The controversy generated by Amy Chua and Jed Rubenfeld’s new book The Triple Package is one of the more annoying non-news events of the year. This past weekend alone, the book was covered by the New York Times in their Book Review insert and the widely read Sunday Magazine.
In spite of all of the exploitative but it’s not racist publicity that has landed the book so much free media exposure, The Triple Package isn’t about race. It’s focus instead is on the authors’ claim that what leads to certain measures of success in the U.S. is a “triple package” of personal traits, including a superiority complex, impulse control, and insecurity, that is supposedly manifest in certain “successful” minority cultural groups (including Rubenfeld’s and Chua’s own, btw).
However, the book deserves a critical review by racial justice advocates. Why? Because “research” like this that looks to individual character traits to explain broad social outcomes has the collateral effect, intentional or not, of supporting the post-racial but no less racist arguments of those who claim that black poverty, as one for instance, is rooted not in biological inferiority but in individual or cultural weakness, ignoring the impact of supposedly color blind contemporary public policies like the war on drugs, not to mention generations of racial terrorism, and racist codes.
So, in the interest of grounding us in some real world realities, here are two among a litany of reasons I think we need to get over the Rubenfeld-Chua hoohah and get our eyes back on the prize of promoting less anti-social definitions of success. Feel free to add your own gripes in the comments thread.
Reason 1: Attributing success to cultural characteristics is neither new nor novel. White people have been doing it for centuries. In fact, the idea of white cultural supremacy is one of the bases of the American culture and economy, not to mention one of the primary ways we’ve determined which personal traits would lead to American “success” throughout our shared history.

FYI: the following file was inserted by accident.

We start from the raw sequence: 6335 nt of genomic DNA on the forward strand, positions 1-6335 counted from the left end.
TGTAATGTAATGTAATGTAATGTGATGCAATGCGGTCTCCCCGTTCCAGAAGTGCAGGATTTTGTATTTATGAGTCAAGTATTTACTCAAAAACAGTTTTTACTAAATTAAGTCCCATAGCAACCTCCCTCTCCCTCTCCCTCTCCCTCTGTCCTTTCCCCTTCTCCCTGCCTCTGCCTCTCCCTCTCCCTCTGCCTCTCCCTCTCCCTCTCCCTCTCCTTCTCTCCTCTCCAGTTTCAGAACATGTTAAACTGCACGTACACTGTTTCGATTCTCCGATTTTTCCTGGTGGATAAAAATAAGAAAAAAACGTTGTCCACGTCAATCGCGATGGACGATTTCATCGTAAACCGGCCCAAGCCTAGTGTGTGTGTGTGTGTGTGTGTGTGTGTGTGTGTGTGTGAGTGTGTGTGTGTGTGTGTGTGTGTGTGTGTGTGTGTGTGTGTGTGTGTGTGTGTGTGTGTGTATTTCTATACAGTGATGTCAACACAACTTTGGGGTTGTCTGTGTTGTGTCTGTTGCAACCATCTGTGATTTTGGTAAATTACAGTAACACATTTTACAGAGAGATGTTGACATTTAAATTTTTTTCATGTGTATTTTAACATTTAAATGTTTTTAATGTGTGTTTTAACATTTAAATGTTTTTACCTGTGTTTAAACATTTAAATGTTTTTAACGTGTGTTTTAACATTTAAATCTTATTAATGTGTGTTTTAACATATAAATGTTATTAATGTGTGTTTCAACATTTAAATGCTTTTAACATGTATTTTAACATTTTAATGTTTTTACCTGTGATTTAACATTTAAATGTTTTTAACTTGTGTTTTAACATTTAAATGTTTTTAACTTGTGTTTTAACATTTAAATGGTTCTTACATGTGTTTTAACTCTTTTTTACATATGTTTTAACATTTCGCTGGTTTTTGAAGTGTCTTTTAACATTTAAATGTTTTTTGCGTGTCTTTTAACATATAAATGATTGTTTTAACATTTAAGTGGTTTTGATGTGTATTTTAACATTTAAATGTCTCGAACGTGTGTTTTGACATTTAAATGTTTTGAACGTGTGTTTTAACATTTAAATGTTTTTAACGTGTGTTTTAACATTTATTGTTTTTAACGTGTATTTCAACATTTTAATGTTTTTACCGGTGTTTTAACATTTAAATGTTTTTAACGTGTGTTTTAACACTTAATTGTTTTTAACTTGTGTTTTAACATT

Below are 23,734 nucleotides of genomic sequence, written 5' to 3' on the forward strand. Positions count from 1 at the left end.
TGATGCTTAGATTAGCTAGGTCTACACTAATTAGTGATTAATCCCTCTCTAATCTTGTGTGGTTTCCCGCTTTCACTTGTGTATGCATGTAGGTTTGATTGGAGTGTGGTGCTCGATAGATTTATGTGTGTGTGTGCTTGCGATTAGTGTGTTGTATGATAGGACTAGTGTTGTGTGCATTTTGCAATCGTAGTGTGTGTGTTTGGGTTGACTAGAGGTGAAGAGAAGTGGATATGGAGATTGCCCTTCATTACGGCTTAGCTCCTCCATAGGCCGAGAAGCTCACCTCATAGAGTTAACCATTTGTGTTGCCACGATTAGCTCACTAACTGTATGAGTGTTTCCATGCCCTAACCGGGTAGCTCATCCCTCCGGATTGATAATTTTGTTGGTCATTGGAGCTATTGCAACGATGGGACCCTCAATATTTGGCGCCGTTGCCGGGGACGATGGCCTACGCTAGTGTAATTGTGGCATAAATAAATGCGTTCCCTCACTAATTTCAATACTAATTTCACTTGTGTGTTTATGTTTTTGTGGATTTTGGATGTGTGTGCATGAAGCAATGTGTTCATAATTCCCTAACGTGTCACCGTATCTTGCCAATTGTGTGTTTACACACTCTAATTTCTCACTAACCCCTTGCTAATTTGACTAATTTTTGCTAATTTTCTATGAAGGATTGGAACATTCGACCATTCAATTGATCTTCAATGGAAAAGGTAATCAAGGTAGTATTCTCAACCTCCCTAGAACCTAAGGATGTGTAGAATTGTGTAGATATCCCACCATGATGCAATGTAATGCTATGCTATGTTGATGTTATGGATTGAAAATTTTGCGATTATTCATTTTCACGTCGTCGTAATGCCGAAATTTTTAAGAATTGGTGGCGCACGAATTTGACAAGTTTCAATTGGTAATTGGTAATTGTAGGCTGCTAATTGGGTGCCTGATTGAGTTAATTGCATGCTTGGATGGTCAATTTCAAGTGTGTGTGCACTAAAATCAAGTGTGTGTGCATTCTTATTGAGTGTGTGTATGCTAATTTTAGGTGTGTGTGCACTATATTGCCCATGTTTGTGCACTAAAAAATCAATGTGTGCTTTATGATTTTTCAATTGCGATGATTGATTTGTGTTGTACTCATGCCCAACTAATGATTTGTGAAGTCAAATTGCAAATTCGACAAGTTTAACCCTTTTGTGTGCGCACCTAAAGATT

But whites aren’t the only ones who’ve played the culture card. Japanese American (JA) political leaders also made this claim about 60 years ago, a point made extremely well by Ellen D. Wu in The Color of Success: Asian Amercans and the Origins of the Model Minority. In her book, Wu recounts how JA leaders, still struggling against the anti-JA sentiment that led to mass internment during WWII, tried to win friends among middle class whites by promoting the idea that the community’s remarkable post-internment rise in social status resulted from admirable Japanese cultural traits.
That argument for Japanese cultural superiority has long been debunked. It cherry picks it’s way to a definition of “success” that ignores important contradictions, like the fact that while Japanese Americans had, by the 1960s, attained a higher level of academic achievement than whites, they nonetheless made less money, even in similar jobs, revealing that bias plays a role in who gets to experience success. That realization that might have helped to explain why certain other minority groups in this period weren’t experiencing a similar rise. Nonetheless, this trope became one of the tenets of model minority stereotyping and contributed to the craze for all things Japanese during the U.S.-Japan auto wars of the 1980s.
In the 80s, the apparent overnight success of the Japanese auto industry made everything from reading The Book of Five Rings, by 17th century Japanese swordsman, Miyamoto Musashi, to copying the practice of some Japanese businesses of requiring factory workers to do group calisthenics, popular prescriptions for business success. Good thing U.S. auto manufacturers finally figured out that the Japanese were actually cutting into “their” market by simply building more fuel efficient cars.
Reason 2: Regardless of the “triple package,” it remains the case that the most powerful determinant of success in America today is the double package of one’s parents’ wealth and the neighborhood you grew up in, both realities too often dictated by race, not culture. If we’re trying to make a positive difference in the world we should focus there, and leave discussions of the relative value of insecurity, arrogance, and impulse control to the mental health industry.
So, let’s poo poo all the hoohah and move on.